This course has been developed for those who wish to extend, deepen, update and sharpen their knowledge and understand current developments in media and communications. It will also provide you with the confidence to undertake further studies related to your academic practice and support you disseminating this work.
The methodological approaches and research tools you learn will be applied in your individual research projects and can be professionally applied to working in the field.
The Media & Communications MA will help you:
The Department of Sociology at City offers you an extensive range of module options from across the broader field of Sociology. This enables you to specialise in your particular areas of interest whilst studying them from a different perspective, developing your critical skills and advancing your knowledge.
You should have a first or second-class honours degree in any subject. However, applications are also welcome from those with experience in the media, information or communication sectors. An equivalent qualification from an overseas university will be considered.
If you do not meet the entry requirements, INTO City, University of London offers a range of academic and English language programmes to help you prepare for study at City, University of London. You will learn from experienced teachers in a dedicated international study centre.
These programmes are designed for international students who do not meet the required academic and English language requirements for direct entry. To prepare for this degree course, learn more about the Graduate Diploma in Social Sciences and the Arts.
City works in partnership with Kaplan International College (KIC) London to provide preparatory courses for international students. Pre-Masters courses at KIC London offer you comprehensive support to help you complete your postgraduate study at City. Progression to this degree is guaranteed if you complete the KIC London Pre-Masters course at the required level.
If you are applying with an overseas degree, the following is an indication of international equivalents of an upper second class degree from a UK institution. Please note these figures are intended as a guide only and individual applications will be assessed on a case by case basis.
If your first language is not English, the following qualifications will meet the English language requirement for entry to a postgraduate course of study:
If you do not meet the English language requirements, INTO City, University of London offers English language programmes to help prepare you for study at university. These intensive and flexible courses are designed to improve your English ability for entry to degree courses.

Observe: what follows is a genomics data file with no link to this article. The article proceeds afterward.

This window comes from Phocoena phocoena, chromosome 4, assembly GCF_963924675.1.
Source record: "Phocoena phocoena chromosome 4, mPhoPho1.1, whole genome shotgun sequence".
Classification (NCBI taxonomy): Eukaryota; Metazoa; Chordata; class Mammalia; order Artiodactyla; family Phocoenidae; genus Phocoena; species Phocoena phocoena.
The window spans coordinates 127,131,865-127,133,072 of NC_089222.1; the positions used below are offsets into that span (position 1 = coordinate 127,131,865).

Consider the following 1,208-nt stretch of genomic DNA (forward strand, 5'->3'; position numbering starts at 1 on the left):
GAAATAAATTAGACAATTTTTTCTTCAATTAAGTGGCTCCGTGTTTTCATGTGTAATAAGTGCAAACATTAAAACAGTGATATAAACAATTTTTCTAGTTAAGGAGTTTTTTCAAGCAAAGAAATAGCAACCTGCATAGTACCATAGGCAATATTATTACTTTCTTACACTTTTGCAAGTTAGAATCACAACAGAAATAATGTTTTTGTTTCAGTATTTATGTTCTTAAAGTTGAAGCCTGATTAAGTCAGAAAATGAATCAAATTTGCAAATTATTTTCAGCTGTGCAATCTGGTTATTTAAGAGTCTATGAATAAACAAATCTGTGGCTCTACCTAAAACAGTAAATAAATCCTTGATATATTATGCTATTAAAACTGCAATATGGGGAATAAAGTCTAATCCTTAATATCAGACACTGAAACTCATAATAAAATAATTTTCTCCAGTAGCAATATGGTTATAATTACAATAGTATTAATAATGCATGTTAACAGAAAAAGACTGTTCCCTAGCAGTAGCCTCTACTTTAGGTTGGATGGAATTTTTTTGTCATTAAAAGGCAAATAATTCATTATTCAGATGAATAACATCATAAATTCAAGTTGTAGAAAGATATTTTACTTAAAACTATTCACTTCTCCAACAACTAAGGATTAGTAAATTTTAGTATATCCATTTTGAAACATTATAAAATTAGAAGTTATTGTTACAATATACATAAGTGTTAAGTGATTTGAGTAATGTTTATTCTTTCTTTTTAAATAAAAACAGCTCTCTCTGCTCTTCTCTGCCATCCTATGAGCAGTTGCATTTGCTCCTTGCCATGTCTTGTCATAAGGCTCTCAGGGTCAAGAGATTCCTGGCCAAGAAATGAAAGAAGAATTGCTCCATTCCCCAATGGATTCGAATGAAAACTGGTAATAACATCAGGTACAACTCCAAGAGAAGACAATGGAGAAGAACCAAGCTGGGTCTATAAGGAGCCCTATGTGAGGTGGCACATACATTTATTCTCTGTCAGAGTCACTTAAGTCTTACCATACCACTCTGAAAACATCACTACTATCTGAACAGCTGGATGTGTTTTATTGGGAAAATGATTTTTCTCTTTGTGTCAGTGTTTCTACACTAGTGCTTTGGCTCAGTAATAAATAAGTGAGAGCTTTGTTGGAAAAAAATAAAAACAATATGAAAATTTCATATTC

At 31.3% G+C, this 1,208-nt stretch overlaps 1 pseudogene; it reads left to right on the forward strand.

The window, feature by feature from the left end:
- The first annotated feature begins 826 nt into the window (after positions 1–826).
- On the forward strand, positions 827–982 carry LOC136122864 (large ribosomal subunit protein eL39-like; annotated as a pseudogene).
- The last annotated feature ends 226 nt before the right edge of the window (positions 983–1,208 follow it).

If you are not from the European Economic Area / Switzerland and you are coming to study in the UK, you may need to apply for a visa or entry clearance to come to the UK to study.
The way that you apply may vary depending on the length of your course. There are different rules for:
For more information see our main Visa page.
Applications for 2020 are now open:
When applications open you will need to submit:
You are encouraged to apply online and either upload or email scanned copies of your supporting documents for convenience.
If you have any enquiries please contact:
Department of Sociology
School of Social Sciences
Postgraduate Programme Administrator
City, University of London
* Fees in each subsequent year of study (where applicable) will be subject to an annual increase of 2%. We will confirm any change to the annual tuition fee to you in writing prior to you commencing each subsequent year of study (where applicable).
MA Media and Communications Alumna, Sarah Walke talks about her interest in Media and Communications and how her work experience lead her to choose to study a master’s degree at City University London. She has gone on to work as an Account Manager at Text100, a PR and Media agency.
We offer a free language course for City, University of London students.
Course timetables are normally available from July and can be accessed from our timetabling pages. These pages also provide timetables for the current academic year, though this information should be viewed as indicative and details may vary from year to year.
Please note that all academic timetables are subject to change.
We offer an extensive support network during your time here at City, University of London – from Learning Support (including disability support) and counselling to financial and career advice – leaving you free to enjoy every opportunity campus life has to offer.